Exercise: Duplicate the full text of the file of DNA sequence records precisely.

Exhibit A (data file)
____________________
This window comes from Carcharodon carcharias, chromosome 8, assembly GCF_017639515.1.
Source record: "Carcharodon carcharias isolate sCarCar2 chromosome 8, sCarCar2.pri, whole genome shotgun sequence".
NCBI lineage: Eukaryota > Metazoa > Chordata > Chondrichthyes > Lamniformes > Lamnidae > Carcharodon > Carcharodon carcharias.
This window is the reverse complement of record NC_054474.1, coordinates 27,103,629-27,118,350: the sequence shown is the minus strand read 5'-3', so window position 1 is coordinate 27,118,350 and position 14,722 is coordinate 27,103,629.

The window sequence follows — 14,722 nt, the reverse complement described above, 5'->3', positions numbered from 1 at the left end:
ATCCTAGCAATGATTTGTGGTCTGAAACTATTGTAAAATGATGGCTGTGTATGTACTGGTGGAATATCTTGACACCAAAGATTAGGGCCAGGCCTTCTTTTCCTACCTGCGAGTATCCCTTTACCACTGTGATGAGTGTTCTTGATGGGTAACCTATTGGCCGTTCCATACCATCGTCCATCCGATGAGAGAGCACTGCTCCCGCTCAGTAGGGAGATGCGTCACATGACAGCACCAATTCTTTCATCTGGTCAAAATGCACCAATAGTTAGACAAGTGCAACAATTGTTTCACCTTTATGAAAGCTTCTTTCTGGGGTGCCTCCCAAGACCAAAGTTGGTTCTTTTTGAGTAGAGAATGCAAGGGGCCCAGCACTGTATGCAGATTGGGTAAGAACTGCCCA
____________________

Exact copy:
This window comes from Carcharodon carcharias, chromosome 8, assembly GCF_017639515.1.
Source record: "Carcharodon carcharias isolate sCarCar2 chromosome 8, sCarCar2.pri, whole genome shotgun sequence".
NCBI lineage: Eukaryota > Metazoa > Chordata > Chondrichthyes > Lamniformes > Lamnidae > Carcharodon > Carcharodon carcharias.
This window is the reverse complement of record NC_054474.1, coordinates 27,103,629-27,118,350: the sequence shown is the minus strand read 5'-3', so window position 1 is coordinate 27,118,350 and position 14,722 is coordinate 27,103,629.

The window sequence follows — 14,722 nt, the reverse complement described above, 5'->3', positions numbered from 1 at the left end:
ATCCTAGCAATGATTTGTGGTCTGAAACTATTGTAAAATGATGGCTGTGTATGTACTGGTGGAATATCTTGACACCAAAGATTAGGGCCAGGCCTTCTTTTCCTACCTGCGAGTATCCCTTTACCACTGTGATGAGTGTTCTTGATGGGTAACCTATTGGCCGTTCCATACCATCGTCCATCCGATGAGAGAGCACTGCTCCCGCTCAGTAGGGAGATGCGTCACATGACAGCACCAATTCTTTCATCTGGTCAAAATGCACCAATAGTTAGACAAGTGCAACAATTGTTTCACCTTTATGAAAGCTTCTTTCTGGGGTGCCTCCCAAGACCAAAGTTGGTTCTTTTTGAGTAGAGAATGCAAGGGGCCCAGCACTGTATGCAGATTGGGTAAGAACTGCCCA